By Dr Stuart Faulkner, Programme and Operations manager, Nuffield Department of Primary Health Sciences, Oxford University, UK
Patient engagement (PE) and patient and public involvement (PPI) before, during and after the research process can help develop research questions, methods and outcomes that respond better to the needs and interests of patients, carers compared to when researchers alone in isolation. Furthermore, researchers can benefit by producing research that is more relevant and impactful.
Many research funders (such as the UK’s National Institute for Health Research; NIHR) increasingly require evidence of PPI/PE in research either during the grant application process, in the proposed studies themselves, or in both. There is a growing PPI “industry” to support this: many academic institutions undertaking health research have designated PPI leads, strategies and plans in place, and much is said (and developed) about the need to ensure “best practice” is followed. In addition, academic-industry partnerships are an increasing mainstay of the successful interface in the translation from “bench to bedside” and embedded in the overarching strategies of academic institutions. Mechanisms to effectively integrate PPI into these partnerships are already being put in place, but more is needed.
Despite all of this, the opportunities for academic groups to collaborate and co-create research with more than one other stakeholder group at a time (i.e. HCP, patients, or industry) are relatively rare, and often restricted to the local or regional levels.
IMI PARADIGM offers unprecedented access to the expertise, experiences and perspectives of all of the major stakeholder groups involved in biomedical development and healthcare. This extends far beyond local levels and covers national, European and international territories. The platform of a public-private partnership opens up not only transparent dialogues between those stakeholders to answer the questions at hand, but can also breakdown long seated barriers, misconceptions and myths of other stakeholder groups .The discourse is no longer split along the lines of “them” and “us”. Problems are solved together as equal partners, working across pillars and helping to avoid silos and blinkered approaches and solutions to problems – often a criticism of some academic communities. Ideas and solutions are challenged at a level not possible with standard research approaches, and the solutions that are co-developed account for those differing options and needs of each stakeholder group much more readily.
Ultimately, the applicability, feasibility and impact of our combined work under PARADIGM is of much greater value to patients, the research community, and the broader stakeholder communities involved. Complementing this is the increased level of public dissemination of our collective outputs – a much more readily digestible and accessible combination of openly available material – on a public platform containing multimedia outputs combined with traditional peer-reviewed scientific articles. The risk that research becomes mothballed, archived and understood by only a select few is thus greatly reduced.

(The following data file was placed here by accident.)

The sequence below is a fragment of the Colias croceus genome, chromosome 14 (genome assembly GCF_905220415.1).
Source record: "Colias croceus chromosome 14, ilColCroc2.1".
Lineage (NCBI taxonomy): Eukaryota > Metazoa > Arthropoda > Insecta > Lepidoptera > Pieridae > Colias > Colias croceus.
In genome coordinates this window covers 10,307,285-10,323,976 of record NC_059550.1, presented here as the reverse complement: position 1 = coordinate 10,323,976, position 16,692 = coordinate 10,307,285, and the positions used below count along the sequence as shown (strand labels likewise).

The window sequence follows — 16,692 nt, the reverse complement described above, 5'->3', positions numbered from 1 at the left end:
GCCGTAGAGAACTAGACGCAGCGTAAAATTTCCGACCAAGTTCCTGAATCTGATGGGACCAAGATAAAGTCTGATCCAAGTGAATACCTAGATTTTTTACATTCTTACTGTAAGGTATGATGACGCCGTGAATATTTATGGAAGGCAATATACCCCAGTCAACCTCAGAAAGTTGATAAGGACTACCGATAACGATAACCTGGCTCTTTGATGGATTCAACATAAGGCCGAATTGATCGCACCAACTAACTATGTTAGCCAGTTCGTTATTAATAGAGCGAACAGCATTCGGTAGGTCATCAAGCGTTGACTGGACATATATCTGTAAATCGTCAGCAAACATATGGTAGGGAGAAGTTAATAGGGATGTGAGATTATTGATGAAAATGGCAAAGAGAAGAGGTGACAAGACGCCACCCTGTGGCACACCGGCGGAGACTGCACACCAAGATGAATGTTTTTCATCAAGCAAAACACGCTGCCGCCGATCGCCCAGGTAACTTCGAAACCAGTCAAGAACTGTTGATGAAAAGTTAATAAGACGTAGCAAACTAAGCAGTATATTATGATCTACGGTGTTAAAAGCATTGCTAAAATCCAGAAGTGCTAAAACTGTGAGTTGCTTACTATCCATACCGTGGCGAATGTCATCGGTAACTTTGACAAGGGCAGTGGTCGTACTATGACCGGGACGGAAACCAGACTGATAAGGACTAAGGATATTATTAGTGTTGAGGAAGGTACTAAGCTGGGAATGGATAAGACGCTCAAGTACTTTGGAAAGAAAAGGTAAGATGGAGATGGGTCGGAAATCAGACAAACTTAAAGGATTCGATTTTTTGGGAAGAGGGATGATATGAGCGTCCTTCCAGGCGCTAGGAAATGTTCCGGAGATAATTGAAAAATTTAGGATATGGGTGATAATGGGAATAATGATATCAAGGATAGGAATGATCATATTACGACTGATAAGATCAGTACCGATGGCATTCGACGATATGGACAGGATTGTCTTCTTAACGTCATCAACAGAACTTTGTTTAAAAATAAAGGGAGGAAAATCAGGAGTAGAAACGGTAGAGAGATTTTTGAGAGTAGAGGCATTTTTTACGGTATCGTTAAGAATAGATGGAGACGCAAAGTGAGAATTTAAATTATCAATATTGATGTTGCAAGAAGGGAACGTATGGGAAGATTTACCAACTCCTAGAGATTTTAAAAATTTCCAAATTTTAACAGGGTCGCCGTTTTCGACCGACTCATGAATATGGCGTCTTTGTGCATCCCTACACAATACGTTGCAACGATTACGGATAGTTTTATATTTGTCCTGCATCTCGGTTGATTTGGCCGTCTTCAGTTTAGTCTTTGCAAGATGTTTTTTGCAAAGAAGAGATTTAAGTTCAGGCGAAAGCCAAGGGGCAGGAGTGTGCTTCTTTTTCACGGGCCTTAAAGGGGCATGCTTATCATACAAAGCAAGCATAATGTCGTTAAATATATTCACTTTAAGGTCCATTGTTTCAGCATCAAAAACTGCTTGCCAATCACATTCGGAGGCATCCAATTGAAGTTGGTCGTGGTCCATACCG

Finally, the PARADIGM consortium sets the basis for growing strong and sustained relations with new partners and new stakeholders, which strengthens future collaborative potential, new research funding potential, and new mechanisms for knowledge brokerage. The partnerships and friendships already created here should last long into the future.
Dr Stuart Faulkner, Programme and Operations manager, Nuffield Department of Primary Health Sciences, Oxford University, UK
Stuart’s 17-year career in translational biomedical science has spanned a PhD in developmental neuroscience, translational models of neonatal brain injury, early phase clinical trials and developing a medical device. A four-year move to Canada saw further research into stem cell treatments for cerebral palsy, coordinating a number of large observational studies in osteoarthritis, and helping to develop new models of healthcare research. Stuart has extensive experience of large multi-stakeholder and public-private partnership programmes of work covering translational biomedical and interdisciplinary research. It includes co-leading a number of work streams and work packages in two recent IMI projects. ADAPTSMART explored and developed new conceptual frameworks to expedite patient access to transformative medicines at the European level. Further substantial work continues in a new IMI project PARADIGM, which aims to enhance sustainable patient engagement across the life cycle of medicine development, which commenced in early 2018.
In addition Stuart has experience of co-leading a variety of consultancy and policy projects across new models of medical innovation, regulation and ethics, under the umbrella of CASMI (Centre for the Advancement of Sustainable Medical Innovation).